Crash dumps sent to Microsoft can contain memory used by the Windows process that was hosed by the virus writer, which could very well include whatever machine code was injected in to the process's memory or the invalid input that caused the crash . No phoning home via Visual Studio is required (amazing FUD with your speculation there, by the way,) the nature of the attack means the code/data is going to be exactly in the place it needs to be for MS to get at it without doing anything nefarious.

Comment There is actually a really good reason to do this (Score 1) 240

This is actually a totally understandable response to the flawed user profile/content ownership system on the PS3. Really the only thing that surprises me is that it took this long to happen!

Basically, on the 360 permissions work out such that your purchased content can be used by you or any other user on the console it was originally bought from and roams with you, but can only be used by you on other consoles. This means I can play SomeGame X with my friend at his home, but he can't play it once my account is gone.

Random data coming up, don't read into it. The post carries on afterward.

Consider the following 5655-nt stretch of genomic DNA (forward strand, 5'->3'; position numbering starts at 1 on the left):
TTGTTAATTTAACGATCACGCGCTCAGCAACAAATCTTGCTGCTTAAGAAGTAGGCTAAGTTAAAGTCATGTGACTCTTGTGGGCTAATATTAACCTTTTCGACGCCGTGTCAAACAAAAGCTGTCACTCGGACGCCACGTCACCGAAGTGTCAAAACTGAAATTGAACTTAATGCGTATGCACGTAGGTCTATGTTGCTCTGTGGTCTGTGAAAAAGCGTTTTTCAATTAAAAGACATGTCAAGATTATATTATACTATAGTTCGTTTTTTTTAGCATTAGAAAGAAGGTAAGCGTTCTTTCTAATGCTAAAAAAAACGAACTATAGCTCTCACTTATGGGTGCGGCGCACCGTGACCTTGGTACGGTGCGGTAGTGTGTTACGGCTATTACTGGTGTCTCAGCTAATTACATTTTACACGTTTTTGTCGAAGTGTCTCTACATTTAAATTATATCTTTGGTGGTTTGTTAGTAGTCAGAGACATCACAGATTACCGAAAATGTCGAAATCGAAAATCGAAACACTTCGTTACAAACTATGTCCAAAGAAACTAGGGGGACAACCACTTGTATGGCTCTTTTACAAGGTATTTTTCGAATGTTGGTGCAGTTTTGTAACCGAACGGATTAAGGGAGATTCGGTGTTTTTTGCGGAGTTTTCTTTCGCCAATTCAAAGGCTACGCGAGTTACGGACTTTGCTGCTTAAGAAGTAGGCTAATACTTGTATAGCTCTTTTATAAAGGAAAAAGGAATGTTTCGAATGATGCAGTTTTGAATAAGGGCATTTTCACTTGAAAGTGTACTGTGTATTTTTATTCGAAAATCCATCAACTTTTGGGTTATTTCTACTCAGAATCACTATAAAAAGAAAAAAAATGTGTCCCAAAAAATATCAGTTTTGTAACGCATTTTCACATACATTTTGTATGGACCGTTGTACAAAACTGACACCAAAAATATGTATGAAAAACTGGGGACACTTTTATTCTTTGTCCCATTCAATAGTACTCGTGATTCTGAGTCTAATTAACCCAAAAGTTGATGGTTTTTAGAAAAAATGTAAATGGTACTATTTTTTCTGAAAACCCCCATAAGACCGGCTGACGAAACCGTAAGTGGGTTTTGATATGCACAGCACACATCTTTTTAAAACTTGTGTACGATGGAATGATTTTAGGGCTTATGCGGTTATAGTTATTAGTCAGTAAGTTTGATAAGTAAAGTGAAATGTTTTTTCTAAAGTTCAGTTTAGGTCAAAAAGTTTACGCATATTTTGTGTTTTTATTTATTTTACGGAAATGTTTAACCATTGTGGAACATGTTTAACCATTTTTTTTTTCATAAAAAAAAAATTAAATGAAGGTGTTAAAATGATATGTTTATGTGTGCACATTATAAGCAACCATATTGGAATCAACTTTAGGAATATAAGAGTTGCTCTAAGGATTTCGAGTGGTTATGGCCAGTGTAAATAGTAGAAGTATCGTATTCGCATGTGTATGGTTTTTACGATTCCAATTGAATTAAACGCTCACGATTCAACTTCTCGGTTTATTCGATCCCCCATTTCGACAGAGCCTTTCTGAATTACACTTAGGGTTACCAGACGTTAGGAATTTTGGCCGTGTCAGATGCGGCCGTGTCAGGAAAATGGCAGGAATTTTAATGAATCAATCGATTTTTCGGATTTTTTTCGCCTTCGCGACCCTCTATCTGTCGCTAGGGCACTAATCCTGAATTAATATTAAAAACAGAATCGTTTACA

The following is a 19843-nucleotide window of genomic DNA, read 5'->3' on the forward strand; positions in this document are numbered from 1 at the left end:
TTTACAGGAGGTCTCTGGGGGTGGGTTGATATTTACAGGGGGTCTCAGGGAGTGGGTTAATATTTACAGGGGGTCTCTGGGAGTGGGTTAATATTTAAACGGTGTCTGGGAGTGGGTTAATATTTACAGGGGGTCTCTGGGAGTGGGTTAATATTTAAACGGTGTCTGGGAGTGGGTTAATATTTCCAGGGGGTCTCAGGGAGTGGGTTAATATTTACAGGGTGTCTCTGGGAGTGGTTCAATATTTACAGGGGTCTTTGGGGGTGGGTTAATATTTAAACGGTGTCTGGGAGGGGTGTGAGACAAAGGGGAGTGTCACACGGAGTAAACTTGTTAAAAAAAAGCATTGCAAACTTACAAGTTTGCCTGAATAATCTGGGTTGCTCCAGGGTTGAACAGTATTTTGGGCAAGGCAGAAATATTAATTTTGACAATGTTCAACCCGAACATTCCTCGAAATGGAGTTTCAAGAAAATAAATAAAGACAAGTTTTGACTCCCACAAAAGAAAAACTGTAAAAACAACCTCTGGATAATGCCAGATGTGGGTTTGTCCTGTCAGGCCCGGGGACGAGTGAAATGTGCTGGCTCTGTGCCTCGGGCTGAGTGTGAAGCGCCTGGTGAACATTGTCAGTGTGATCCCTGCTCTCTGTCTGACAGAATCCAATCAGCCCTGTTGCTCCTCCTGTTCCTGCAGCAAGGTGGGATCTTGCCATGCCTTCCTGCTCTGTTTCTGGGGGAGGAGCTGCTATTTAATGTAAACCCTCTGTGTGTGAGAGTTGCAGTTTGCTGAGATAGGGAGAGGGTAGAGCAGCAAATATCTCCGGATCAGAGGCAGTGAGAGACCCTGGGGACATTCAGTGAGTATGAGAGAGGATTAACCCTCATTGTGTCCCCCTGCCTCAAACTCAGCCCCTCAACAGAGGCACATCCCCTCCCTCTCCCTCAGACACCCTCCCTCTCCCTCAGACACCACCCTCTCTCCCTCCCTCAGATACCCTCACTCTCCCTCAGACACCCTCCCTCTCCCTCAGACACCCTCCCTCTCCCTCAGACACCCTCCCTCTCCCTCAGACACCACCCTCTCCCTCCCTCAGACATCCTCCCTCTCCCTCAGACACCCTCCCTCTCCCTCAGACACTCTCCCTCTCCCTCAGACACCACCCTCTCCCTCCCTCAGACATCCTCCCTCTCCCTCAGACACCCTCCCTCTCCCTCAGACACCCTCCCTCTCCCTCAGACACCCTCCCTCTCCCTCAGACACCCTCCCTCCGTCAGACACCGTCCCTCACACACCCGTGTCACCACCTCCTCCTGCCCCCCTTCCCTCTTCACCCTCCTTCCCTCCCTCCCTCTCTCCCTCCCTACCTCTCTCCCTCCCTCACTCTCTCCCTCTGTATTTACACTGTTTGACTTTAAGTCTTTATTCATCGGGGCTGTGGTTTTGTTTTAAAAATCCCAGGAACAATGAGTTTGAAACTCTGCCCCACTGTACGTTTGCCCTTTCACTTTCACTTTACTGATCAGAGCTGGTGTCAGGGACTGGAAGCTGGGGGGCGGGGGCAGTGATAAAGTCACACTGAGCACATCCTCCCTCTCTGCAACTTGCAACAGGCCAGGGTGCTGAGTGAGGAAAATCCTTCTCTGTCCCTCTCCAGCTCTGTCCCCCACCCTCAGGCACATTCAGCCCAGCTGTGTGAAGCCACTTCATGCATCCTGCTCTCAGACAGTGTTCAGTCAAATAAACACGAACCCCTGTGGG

As I understand it The PS3 ownership model doesn't seem to really do anything at all, so as another poster mentioned you can basically share PSN Games and DLC with abandon.

This didn't need to happen this way but somebody skimped on the planning stages for this whole downloadable content thing and left the door wide open to abuse. I'd love to see a way to digitally transfer ownership legitimately, but that is an argument for another day.

Comment Wonderful reporting courtesy of the BBC (Score 4, Informative) 222

I think it's worth pointing that Winni is used almost exclusively by the Japanese, and the total population of Japan is still under 130 million people. The 200 million users figure put forth by the BBC is a bad guess at best, and completely made up at worst. I honestly expected better from the BBS, but why should factual reporting get in the way of writing a sensational story?
Space

Messenger Sends First Full Fly-By Image of Mercury 55